What this video is documenting is important. It’s just not slavery. Perhaps that’s why “modern day slavery” is in quotes. I don’t know. What I do know is that the tactics required to fight modern slavery are different than those required to fight the exploitation of the poor and disenfranchised. Both camps will be better served if we focus properly.

What are your thoughts?

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Child Sex Trafficking: Breaking The Silence

The Shared Hope Blog asks a very good question:

How can the anti-trafficking movement learn from the success of the anti-domestic violence movement and shorten the time of success from forty years to…less? via Breaking the Silence against Child Sex Trafficking in America.

The post is very well written. And I think their conclusions are sound. Please take a moment to go take a look and add them to your list of blogs to support.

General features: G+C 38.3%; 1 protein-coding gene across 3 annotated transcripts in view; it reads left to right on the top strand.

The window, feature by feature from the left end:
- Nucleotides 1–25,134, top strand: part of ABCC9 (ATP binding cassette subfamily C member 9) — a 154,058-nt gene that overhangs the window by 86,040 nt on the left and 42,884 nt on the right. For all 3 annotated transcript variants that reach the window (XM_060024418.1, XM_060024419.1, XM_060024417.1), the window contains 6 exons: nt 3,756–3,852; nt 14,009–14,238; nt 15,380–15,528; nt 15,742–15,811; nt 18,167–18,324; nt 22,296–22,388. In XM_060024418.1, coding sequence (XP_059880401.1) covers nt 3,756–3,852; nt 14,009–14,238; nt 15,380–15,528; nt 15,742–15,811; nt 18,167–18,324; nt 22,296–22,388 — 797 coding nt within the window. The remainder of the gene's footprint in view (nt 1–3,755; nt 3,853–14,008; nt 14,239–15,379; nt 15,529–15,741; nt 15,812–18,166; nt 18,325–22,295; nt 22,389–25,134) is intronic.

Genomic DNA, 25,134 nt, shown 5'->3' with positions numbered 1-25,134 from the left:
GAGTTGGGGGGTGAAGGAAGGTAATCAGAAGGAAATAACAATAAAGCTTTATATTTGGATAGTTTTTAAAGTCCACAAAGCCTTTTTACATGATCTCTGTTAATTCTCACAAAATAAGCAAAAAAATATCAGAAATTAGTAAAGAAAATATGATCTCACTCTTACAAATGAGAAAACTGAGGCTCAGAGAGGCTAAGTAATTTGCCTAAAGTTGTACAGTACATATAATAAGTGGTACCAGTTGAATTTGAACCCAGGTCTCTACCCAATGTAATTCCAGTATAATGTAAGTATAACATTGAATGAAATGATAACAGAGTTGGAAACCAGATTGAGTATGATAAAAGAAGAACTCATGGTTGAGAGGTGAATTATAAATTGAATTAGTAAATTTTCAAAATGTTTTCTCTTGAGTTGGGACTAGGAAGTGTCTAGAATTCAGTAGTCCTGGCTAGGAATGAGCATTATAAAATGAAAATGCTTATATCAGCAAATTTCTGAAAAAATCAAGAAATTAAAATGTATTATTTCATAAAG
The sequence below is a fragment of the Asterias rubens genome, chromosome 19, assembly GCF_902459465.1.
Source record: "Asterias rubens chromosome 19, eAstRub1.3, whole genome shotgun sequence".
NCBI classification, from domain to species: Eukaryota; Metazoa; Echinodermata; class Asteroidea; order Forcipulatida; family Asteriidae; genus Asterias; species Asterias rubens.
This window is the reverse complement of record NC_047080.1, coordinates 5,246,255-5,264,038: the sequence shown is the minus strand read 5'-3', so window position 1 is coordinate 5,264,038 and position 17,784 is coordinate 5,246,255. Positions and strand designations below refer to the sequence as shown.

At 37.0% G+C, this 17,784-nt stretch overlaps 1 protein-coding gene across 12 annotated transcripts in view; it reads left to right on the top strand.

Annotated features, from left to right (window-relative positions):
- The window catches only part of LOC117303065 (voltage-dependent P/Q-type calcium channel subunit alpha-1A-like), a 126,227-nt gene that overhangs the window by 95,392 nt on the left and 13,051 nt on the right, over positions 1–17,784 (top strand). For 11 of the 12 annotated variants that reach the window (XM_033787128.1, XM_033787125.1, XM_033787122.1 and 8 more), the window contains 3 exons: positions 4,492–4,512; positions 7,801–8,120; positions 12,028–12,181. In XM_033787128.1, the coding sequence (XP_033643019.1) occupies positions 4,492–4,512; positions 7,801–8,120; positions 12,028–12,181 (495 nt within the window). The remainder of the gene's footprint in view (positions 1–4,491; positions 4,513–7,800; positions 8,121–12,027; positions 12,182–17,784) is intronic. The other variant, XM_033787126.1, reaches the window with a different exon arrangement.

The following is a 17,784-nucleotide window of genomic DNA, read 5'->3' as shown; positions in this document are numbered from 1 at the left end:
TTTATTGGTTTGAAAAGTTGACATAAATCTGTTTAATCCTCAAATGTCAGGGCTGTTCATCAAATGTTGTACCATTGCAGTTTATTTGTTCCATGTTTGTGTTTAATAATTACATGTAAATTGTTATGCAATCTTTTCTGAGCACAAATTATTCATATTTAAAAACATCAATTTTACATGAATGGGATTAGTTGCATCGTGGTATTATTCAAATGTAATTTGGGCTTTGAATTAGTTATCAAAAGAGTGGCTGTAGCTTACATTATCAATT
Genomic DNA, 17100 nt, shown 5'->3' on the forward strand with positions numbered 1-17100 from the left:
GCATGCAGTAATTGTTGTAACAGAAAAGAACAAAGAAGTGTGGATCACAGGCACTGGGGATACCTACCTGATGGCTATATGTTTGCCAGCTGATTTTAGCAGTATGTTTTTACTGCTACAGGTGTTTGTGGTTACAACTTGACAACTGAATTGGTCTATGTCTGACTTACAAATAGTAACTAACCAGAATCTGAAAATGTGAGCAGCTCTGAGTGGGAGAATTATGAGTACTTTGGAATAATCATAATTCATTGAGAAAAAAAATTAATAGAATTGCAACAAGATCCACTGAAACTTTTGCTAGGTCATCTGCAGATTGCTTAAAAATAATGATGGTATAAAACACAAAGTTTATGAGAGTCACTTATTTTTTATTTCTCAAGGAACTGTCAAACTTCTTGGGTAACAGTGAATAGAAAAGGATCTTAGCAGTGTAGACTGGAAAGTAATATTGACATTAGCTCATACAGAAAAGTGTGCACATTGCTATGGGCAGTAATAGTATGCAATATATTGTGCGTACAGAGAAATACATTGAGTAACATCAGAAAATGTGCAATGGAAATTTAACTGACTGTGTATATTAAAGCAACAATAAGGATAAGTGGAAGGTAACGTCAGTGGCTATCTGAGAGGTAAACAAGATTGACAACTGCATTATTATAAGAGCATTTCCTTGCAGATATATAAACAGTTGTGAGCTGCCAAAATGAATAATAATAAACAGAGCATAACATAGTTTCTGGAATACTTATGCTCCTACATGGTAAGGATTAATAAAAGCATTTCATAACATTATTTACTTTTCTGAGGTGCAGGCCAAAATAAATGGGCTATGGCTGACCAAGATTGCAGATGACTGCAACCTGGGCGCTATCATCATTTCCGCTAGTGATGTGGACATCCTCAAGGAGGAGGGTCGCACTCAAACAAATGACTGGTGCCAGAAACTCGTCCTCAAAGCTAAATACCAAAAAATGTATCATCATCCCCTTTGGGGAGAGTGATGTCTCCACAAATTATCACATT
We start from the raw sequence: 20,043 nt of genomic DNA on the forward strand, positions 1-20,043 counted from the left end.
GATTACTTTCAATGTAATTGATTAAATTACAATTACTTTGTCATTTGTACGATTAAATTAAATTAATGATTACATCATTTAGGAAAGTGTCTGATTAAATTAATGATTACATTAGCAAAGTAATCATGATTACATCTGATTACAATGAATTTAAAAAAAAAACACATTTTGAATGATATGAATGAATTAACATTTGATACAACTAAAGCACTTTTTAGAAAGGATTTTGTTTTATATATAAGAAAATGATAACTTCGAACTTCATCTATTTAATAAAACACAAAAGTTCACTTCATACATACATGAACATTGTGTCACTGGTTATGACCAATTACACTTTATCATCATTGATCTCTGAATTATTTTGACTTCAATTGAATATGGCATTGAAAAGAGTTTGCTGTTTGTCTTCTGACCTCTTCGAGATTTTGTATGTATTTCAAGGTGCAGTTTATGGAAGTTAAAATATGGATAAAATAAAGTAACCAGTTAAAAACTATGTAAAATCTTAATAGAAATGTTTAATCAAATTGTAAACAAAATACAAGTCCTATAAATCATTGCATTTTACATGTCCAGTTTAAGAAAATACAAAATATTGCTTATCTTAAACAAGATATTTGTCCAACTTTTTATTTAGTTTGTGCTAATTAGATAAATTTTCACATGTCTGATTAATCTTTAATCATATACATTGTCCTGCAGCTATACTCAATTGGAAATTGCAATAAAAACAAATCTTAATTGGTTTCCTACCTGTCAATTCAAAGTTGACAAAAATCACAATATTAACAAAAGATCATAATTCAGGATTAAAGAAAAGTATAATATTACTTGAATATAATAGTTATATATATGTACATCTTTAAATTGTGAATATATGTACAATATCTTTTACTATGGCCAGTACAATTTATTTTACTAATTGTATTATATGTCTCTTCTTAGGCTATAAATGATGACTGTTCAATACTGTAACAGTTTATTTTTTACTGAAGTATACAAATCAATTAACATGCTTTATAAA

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Pornography, Prostitution And Child Sex Trafficking: An Interview with Patrick A. Trueman

On May 14, 2009, Patrick A. Trueman and I sat down to discuss what we both agreed was the most evil form of slavery – child sex trafficking. Our meeting took place in Washington, D.C at a small table in the restaurant of The Washington Marriott. It seems fitting in retrospect. A few miles away and 144 years earlier, on February 1, 1865, Abraham Lincoln signed the 13th Amendment to the United States Constitution, abolishing slavery in the United States of America.

We are all taught that slavery in the United States officially ended that day. It didn’t.